Where firms may get tripped up is the “Responsible Citizenship Employers” criterion. “[A] large-scale official or public anti-LGBT blemish” consists of the following:
Scores on this criterion are based on information that has come to HRC’s attention related to topics including but not limited to: undue influence by a significant shareholder calculated to undermine a business’s employment policies or practices related to its LGBT employees; directing corporate charitable contributions to organizations whose primary mission includes advocacy against LGBT equality; opposing shareholder resolutions reasonably aimed at encouraging the adoption of inclusive workplace policies; revoking inclusive LGBT policies or practices; or engaging in proven practices that are contrary to the business’s written LGBT employment policies.
While it isn’t likely that any firm would fall victim to this, law firm Foley & Lardner was dinged for representing clients that opposed gay marriage even though they provided many services to many LGBT causes.
As much as we don’t like it, bigoted, well-funded nonprofits need professional services and they pay accounting firms lots of money to provide them with services. As of now, the HRC doesn’t seem to be holding that against professional services firms but this is a divisive issue, not matter how you slice it. And until total equality is achieved, the HRC will likely keep a close eye on companies that assist groups it opposes.
We were really hoping to avoid the whole Christine O’Donnell anti-masturbating/witchcraft/evolution-is-a-myth dealio but we can’t, in good conscience, ignore the fact that the nonprofit group founded by a candidate for the U.S. Senate hasn’t bothered to file tax returns in three years.
The AP got their hands on IRS documents that show O’Donnell’s “pro-abstinence outreach organization” failing to file their 990 for the past three years. This, as you may know, means that the anti-pre-marital bumping uglies organization could lose its tax-exempt status.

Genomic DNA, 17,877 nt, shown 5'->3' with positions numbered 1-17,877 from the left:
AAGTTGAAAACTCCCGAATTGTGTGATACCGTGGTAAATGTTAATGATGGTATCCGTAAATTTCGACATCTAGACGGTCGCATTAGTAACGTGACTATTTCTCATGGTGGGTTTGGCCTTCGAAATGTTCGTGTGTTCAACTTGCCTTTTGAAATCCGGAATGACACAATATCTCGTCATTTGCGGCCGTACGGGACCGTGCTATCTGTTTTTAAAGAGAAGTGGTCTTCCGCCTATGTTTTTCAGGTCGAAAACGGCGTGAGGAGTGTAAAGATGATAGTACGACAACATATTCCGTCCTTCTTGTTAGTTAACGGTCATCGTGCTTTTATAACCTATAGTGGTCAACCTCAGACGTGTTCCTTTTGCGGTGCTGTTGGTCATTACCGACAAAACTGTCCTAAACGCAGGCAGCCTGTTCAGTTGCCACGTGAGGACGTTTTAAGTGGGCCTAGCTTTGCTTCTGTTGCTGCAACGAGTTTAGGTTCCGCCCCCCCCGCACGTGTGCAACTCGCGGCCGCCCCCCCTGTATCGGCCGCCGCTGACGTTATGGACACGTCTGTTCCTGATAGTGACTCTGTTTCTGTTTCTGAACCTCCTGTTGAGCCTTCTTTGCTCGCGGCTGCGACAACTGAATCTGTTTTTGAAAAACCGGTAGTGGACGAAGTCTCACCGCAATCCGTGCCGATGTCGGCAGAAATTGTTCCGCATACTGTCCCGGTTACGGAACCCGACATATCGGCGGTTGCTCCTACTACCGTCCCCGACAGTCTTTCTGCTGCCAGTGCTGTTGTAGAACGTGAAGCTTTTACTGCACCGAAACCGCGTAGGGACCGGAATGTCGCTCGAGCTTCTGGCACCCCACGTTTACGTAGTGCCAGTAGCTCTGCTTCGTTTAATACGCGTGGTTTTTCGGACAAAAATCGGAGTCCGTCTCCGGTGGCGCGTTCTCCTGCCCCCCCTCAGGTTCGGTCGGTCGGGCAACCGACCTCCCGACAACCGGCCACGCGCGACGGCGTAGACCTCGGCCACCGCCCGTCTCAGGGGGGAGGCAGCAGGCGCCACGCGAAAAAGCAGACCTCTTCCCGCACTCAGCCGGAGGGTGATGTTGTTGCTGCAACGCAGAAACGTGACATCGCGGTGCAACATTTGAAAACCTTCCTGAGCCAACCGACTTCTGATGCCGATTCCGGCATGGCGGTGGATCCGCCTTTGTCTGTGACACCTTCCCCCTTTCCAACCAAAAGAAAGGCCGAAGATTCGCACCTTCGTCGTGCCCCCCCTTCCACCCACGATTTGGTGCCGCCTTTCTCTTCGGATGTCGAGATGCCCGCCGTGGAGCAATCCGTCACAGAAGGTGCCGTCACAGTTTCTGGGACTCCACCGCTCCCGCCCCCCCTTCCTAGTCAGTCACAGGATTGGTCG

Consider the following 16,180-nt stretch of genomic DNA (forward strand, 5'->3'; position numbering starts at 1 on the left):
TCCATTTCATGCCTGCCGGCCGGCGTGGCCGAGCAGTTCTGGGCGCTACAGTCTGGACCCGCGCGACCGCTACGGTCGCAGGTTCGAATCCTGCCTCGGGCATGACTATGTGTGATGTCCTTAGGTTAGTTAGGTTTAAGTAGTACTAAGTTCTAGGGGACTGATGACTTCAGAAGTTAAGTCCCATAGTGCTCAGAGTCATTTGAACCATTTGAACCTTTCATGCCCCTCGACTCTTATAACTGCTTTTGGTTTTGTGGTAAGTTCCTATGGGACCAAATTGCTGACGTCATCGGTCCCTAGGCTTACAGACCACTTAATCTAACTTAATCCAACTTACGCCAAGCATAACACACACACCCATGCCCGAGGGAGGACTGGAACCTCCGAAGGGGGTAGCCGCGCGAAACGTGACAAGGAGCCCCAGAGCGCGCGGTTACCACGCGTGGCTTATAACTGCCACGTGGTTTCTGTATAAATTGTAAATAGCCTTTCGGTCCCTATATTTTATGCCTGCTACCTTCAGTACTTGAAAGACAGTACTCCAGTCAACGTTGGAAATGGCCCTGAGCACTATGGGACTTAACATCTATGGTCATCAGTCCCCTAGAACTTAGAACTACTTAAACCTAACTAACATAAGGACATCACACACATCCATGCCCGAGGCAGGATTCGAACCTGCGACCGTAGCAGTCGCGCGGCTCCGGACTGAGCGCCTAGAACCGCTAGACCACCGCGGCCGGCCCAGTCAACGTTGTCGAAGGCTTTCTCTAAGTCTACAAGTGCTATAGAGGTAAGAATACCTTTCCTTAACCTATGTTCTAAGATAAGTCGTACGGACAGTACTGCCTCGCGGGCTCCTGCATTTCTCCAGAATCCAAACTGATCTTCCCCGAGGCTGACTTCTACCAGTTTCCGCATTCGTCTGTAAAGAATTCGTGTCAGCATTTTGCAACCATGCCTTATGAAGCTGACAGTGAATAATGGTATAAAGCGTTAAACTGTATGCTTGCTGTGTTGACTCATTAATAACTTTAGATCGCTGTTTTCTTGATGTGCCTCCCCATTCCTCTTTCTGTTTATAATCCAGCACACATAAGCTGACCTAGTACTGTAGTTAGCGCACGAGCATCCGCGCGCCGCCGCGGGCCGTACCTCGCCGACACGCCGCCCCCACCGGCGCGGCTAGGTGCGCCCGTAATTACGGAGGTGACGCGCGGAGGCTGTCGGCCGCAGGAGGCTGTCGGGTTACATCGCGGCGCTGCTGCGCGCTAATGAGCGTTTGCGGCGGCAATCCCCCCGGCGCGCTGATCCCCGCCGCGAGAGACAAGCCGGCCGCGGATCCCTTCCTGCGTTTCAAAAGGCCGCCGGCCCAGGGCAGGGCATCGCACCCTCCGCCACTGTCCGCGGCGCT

O’Donnell’s camp is blowing this off (seems to be standard operating procedure), “It’s not any big deal. I’m dealing with this for all kinds of clients right now,” the AP quotes the campaign’s lawyer, “There are thousands of nonprofits doing this. Everyone is scurrying around.”
According to the AP, the most recent return filed by Savior’s Alliance for Lifting the Truth (SALT) shows $2k in contributions and $1,973 in expenses.
Since this attorney seems to be on top of the situation, we probably don’t have to tell her that the nonprofit can likely file a 990-N in less time than it would take for a young Salty to engage in a manual override. Or cast a spell on the IRS. Whichever.
Southwest Airlines to Buy AirTran [WSJ]
“Southwest Airlines agreed to acquire AirTran Holdings Inc. for $1.4 billion in cash and stock, the first major merger among healthy U.S. discount carriers.
The proposed deal follows Southwest’s failed effort to acquire Denver-based Frontier Airlines earlier this year and would revive its stalled efforts to launch international services by accessing AirTran’s network to the Caribbean.”
Troubling Trades Found Ahead of Flash Crash [DealBook]
“The Chicago data firm ed strange patterns — dubbed “crop circles” — in stock market data around the flash crash on May 6 has put together a new analysis that it says backs the theory that one or more trading firms was intentionally trying to flood exchanges with orders.
The firm, Nanex, hopes the Securities and Exchange Commission and the Commodity Futures Trading Commission will be able to address its analysis in their long-awaited report on the flash crash due to be published before the end of this month.”
Treasury Said to Prepare AIG Exit, Repayment Plan [Bloomberg]
“The U.S. Treasury Department may announce plans as early as this week to return American International Group Inc. to independence and recoup taxpayer money from the insurer’s bailout, according to three people with knowledge of the talks.